No matter how many factions exist in a party or what lines are drawn in the sand, the buck always stops at the leader — especially when that leader is also the premier.

O captain! My captain!

Both conventions this year also functioned as post-election retrospectives for each party. A big part of this was an assessment (or reassessment) of each party's leader.

It was supposed to be, at least, until Paul Davis copped out of his review by resigning at the last minute.

Not that you can really blame the guy. The writing was on the wall, and he wanted to go out with a little bit of dignity — an element that was otherwise in short supply at the Progressive Conservative convention.

Outgoing PC Leader Paul Davis used his speech to the party's annual general meeting to attack what the Liberals have done since taking power. (Peter Cowan/CBC)

Neither the outgoing leader nor his potential replacements could even mention Danny Williams by name, despite the fact that he was the only thing holding the political universe in this province together for the better part of a decade.

Likewise, the big buzz around the Liberal convention was Dwight Ball's leadership review.

Normally this is a non-issue for the premier of a majority government before his first anniversary, but the premier's first year in office could charitably be described as a trainwreck.

Most of the province is ready to burn the man at the stake (his latest approval rating among the general public is 16 per cent), and there has been a lot of open speculation since the April budget about whether he could retain the support of his party.

Polite, but long on empty words

Admittedly, while the premier had a pretty good two weeks coming into the AGM, it's still hard to describe him as a strong leader. He is intensely polite but long on empty words.

The provincial economy is too precarious to throw an unnecessary political crisis on top of it.

You can't press the guy on anything and given two opportunities to speak at the convention, he didn't offer much of substance beyond conflicting reassurances that hard times were on the way but things were looking up.

But despite it all, he got a ringing 90.9 per cent endorsement from the Liberals. Of the 333 delegates who voted on the matter, barely 30 of them actually wanted to see Ball sacked.

Liberal delegates passed a number of resolutions at their annual general meeting, but none is binding on the government. (Peter Cowan/CBC)

Part of this, certainly, was that the party scrambled to stack the convention with alternate delegates loyal to the premier. But mainly, it's that the stakes were too high for any serious Liberal to set the world on fire.

By law, ousting the premier and triggering a leadership race would also trigger an early general election. There is no obvious successor waiting in the wings, and the provincial economy is too precarious to throw an unnecessary political crisis on top of it.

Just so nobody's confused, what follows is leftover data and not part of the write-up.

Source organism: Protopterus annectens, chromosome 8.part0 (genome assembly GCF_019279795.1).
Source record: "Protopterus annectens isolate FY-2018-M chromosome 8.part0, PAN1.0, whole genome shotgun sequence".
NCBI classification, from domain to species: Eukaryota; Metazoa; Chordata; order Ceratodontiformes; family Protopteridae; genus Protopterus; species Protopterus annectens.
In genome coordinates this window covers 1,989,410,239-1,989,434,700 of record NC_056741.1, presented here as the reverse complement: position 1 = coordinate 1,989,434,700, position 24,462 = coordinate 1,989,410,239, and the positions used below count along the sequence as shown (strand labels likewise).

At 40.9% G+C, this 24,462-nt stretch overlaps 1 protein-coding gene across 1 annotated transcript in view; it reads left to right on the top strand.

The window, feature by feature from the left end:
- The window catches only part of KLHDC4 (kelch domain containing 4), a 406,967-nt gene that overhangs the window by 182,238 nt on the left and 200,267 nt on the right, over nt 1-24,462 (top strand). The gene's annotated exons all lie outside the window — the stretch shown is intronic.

Does the buck stop at the premier's office?

Holding power, as always, is the name of the game.

For most of the Tory years, Danny Williams held the reins with an iron fist. The buck stopped at the premier's office. But unlike the Old Man, Dwight Ball is just one cog in a much larger political machine.

Former premier Danny Williams did not even get a mention at Progressive Conservative annual general meeting. (CBC)

The main takeaway from the Liberal AGM is that the real power behind the throne in this province is Judy Foote, passing out cheques courtesy of Prime Minister Justin Trudeau.

The truth is that it doesn't really matter who leads the provincil Liberals, because they're just a frontman for a federal bailout.

The opposition had a strictly buttoned-down affair while the governing party drank Gander dry.

But even Uncle Ottawa can only do so much. The Lord helps those who help themselves, and a year into their mandate, Dwight Ball's government looks more helpless than ever.

Like I said: most of the differences between the Tory and Liberal conventions boiled down to which party was in power.

The opposition had a strictly buttoned-down affair while the governing party drank Gander dry.

But the Liberals' underlying pathos was clear: eat, drink, and be merry, for tomorrow we die.

The premier's newly released "vision document" involves a lot of staring into the abyss. Winter is definitely coming.


Drew Brown


Drew Brown writes frequently on politics. He lives in St. John's.


To encourage thoughtful and respectful conversations, first and last names will appear with each submission to CBC/Radio-Canada's online communities (except in children and youth-oriented communities). Pseudonyms will no longer be permitted.

By submitting a comment, you accept that CBC has the right to reproduce and publish that comment in whole or in part, in any manner CBC chooses. Please note that CBC does not endorse the opinions expressed in comments. Comments on this story are moderated according to our Submission Guidelines. Comments are welcome while open. We reserve the right to close comments at any time.

Become a CBC Member

Join the conversation  Create account

Already have an account?